Professional and Ethical Issues
Privacy Guidelines for Learners
The Personal Health Information Protection Act, 2004 provides, among other things, rules governing the collection, use and disclosure of patient health information. As a learner at the Hospital, you are considered an “agent” of the Hospital under the Act.
As an “agent”, the Act provides some rules that you must follow. These guidelines are provided to give you some more detailed advice as to how to meet your privacy obligations.
Stick to Only What You Need to Know
– As a student, you may be asked to collect and use patient health information. If the nature of the assistance you are providing involves collecting, accessing or disclosing health information, apply the “need to know” rule. Only collect, access, use and disclose as much information as you need to in order to be able to perform the task. For example, only access those record of patients to whom you are directly providing care. Do not look at records of friends or family out of curiousity and consult the institutional policy to determine if you may access your own record directly.
– Use information and Hospital technologies only for your job purposes.
– If you are provided with access to any application containing patient health information, like PowerChart, the Mount Sinai Hospital electronic patient record, ensure that you never share your password with anyone; don’t use others’ logins and passwords; always log out of the application prior to walking away from the computer; and keep in mind that your access to electronically stored patient health information may be audited.
Taking Care of Information Generally
– Never leave the paper or electronic health records unattended. This prohibition includes never leaving the record alone with the patient. If a patient wants access to his/her health record, contact the primary care giver to arrange a time when the patient can access the record, with a care giver knowledgeable about that patient’s care plan present. Log out of, or lock, applications when leaving the area and lock paper files in an office, desk or cabinet.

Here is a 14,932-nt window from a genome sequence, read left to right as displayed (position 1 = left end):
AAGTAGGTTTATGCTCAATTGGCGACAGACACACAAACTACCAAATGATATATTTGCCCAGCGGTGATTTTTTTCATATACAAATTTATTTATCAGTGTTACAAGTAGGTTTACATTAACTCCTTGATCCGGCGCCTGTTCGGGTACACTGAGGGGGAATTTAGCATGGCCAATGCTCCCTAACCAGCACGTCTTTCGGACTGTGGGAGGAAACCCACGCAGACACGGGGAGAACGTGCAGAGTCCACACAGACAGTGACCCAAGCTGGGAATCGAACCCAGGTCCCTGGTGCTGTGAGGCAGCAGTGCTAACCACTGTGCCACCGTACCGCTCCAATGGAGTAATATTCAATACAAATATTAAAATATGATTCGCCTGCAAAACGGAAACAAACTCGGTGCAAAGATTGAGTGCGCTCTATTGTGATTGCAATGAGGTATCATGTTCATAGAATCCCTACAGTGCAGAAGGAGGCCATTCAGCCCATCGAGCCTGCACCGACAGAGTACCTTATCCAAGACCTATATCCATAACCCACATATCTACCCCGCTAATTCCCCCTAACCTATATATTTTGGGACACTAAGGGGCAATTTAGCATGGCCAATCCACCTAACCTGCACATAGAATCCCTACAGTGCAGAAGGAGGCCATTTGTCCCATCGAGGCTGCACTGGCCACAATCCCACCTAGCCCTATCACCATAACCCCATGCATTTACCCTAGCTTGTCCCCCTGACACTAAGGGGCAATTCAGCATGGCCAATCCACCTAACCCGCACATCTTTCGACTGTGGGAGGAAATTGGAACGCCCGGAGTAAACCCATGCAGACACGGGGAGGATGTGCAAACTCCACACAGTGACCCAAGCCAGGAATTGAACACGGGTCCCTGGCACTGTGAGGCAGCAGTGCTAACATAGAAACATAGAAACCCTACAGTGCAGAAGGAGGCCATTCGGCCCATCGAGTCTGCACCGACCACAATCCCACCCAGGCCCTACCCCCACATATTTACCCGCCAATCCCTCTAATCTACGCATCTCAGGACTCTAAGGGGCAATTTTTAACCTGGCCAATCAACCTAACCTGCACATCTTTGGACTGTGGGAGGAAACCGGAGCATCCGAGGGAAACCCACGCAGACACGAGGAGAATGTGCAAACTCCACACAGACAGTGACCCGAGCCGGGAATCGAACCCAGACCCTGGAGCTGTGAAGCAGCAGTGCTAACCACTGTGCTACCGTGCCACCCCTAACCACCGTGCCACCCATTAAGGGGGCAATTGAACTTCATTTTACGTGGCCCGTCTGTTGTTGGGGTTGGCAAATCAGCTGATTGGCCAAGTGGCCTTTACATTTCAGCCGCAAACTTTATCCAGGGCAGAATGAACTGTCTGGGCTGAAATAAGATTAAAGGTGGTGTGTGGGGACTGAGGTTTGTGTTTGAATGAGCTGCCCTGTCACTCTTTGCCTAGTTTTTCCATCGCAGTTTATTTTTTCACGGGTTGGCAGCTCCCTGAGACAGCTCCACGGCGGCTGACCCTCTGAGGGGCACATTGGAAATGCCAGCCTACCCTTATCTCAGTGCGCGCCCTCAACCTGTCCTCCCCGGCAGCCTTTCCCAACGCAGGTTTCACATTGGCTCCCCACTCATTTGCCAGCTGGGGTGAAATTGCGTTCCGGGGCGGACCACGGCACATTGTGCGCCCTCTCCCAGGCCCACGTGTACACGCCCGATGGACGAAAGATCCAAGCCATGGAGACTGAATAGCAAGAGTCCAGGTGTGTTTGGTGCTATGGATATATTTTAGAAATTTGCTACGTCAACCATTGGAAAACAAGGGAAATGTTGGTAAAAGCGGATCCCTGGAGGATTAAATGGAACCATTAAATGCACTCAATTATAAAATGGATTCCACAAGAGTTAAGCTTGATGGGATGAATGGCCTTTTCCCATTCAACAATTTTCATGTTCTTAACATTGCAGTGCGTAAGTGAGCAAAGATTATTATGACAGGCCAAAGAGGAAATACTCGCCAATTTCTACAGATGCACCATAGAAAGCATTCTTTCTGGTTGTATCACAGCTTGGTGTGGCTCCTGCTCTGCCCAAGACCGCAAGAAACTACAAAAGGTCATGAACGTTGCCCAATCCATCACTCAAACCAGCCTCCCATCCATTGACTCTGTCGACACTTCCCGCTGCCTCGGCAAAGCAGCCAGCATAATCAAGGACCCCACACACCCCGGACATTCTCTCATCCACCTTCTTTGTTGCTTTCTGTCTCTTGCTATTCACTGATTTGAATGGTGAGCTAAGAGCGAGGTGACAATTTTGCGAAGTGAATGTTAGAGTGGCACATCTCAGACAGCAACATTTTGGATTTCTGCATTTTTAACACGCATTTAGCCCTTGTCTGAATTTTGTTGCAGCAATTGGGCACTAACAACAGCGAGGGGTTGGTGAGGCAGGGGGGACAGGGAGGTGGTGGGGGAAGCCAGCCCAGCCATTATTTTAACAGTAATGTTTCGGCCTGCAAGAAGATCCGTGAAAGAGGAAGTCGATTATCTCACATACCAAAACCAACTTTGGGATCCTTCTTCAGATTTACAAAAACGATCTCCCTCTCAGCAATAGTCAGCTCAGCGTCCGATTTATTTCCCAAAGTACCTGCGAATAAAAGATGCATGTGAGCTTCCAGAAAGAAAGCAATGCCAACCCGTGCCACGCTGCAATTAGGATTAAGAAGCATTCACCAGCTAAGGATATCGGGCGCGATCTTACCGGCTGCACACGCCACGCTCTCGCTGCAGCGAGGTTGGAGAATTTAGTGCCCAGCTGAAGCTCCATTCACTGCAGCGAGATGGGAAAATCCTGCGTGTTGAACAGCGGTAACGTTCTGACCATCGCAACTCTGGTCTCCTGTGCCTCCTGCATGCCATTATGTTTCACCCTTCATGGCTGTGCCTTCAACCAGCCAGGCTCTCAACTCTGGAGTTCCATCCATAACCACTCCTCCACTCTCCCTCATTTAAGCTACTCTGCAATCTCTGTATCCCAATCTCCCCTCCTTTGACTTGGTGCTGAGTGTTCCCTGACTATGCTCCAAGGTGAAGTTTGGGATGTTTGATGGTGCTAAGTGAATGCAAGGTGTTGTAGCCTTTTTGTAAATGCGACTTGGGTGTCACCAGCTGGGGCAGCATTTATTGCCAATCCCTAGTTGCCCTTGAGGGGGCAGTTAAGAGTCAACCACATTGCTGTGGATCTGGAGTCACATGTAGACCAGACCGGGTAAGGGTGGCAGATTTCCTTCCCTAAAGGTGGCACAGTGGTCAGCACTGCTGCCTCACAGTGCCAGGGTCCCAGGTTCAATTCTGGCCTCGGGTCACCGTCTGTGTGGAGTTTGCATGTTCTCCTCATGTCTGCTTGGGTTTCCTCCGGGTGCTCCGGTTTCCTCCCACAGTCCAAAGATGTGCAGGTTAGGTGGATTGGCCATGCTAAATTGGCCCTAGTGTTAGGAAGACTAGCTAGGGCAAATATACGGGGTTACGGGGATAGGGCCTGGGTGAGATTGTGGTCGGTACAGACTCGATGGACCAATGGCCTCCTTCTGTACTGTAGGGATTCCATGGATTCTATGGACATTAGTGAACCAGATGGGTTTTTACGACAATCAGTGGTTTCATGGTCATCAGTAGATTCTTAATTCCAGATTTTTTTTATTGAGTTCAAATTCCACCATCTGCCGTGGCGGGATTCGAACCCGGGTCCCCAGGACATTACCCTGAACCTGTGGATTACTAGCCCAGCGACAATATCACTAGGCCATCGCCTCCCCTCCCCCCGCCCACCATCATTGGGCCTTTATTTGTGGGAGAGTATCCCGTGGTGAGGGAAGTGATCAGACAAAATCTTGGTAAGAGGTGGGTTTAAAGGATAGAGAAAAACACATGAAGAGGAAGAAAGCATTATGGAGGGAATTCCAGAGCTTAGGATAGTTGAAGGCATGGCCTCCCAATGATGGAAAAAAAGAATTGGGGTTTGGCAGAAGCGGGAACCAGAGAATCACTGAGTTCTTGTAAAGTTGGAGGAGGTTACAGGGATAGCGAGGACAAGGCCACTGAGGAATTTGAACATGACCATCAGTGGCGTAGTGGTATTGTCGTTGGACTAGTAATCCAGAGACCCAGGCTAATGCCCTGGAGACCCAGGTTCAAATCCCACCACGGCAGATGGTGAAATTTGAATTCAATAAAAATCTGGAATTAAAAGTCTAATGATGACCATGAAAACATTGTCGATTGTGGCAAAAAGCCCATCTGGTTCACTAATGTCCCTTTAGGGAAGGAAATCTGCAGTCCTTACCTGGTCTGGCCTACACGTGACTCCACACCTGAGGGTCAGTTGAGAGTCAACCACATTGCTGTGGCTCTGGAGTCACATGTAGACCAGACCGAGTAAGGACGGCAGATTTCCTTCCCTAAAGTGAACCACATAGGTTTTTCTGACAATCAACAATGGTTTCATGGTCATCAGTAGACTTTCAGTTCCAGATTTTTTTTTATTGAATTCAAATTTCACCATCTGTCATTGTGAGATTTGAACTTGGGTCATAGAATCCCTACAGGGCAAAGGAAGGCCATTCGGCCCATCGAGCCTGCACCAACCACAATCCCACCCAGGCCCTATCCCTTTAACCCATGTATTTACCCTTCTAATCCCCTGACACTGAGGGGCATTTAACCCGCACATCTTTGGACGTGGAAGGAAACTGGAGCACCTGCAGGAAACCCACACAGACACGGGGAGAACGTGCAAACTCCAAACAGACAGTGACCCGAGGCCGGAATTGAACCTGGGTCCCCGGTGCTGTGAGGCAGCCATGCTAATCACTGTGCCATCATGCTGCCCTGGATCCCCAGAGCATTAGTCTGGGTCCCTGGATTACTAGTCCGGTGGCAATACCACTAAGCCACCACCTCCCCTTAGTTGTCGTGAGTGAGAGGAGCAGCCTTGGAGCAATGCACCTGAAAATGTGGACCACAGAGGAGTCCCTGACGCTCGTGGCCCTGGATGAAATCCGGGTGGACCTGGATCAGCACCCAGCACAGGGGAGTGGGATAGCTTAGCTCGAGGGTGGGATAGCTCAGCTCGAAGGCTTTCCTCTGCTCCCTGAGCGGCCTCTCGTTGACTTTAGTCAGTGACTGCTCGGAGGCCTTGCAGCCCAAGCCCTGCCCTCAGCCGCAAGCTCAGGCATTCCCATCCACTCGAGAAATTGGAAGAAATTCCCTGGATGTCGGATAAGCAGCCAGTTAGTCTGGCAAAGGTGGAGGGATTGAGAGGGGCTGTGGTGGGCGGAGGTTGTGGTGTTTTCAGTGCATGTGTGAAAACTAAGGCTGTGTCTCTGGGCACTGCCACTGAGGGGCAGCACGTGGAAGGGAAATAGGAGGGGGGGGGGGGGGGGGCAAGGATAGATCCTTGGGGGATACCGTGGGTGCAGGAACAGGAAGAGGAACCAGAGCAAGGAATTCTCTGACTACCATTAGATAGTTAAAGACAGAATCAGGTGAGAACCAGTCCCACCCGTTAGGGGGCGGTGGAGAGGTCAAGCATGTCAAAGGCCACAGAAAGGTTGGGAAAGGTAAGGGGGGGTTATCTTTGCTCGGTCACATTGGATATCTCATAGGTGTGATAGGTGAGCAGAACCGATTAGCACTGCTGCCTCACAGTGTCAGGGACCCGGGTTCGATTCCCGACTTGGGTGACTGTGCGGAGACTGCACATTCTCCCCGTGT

– When you no longer have any use for a paper document containing health information that does not belong in the patient’s health record, always place it in one of the “shred-it” bins; don’t recycle it. For patient health information recorded on other media to be disposed of, refer to your institution’s guidelines for the secure disposal of confidential information or ask someone for guidance, including the Privacy Officer.
– Never remove any paper records containing patient health information or electronically stored health information from a Hospital site, network or system. This means not taking health information home to complete assignments or catch up on your tasks. If you must, the information must be de-identified by removing identifiable references, like name, MRN, dates of birth etc. If the information identifies a specific person, the person’s express consent is needed before the information can be used outside the hospital – including before presenting or publishing case studies.
– Research using PHI requires approval of the hospital’s Research Ethics Board (REB) before any patient information can be used – this includes reviewing charts for feasibility (e.g. to see whether there would be enough patients available who satisfy a certain criteria), Check with the REB to see if your project counts as research.
Special Considerations for Electronic Information
– If de-identifying information is not possible, the device storing the information needs to be encrypted. If you need assistance with that, contact the HELP Desk (ext. 4357). Password protection alone is not enough.
– Where PHI must be stored on mobile computing devices, only the minimal amount of information necessary should be stored, and for the minimal amount of time necessary to complete the work. Hospital-issued devices should be used, unless unavailable. Before removing any information from the hospital system/network, you must obtain approval for doing so, document what is being removed, and ensure that the information is adequately protected during transport and storage (e.g. encrypted, locked).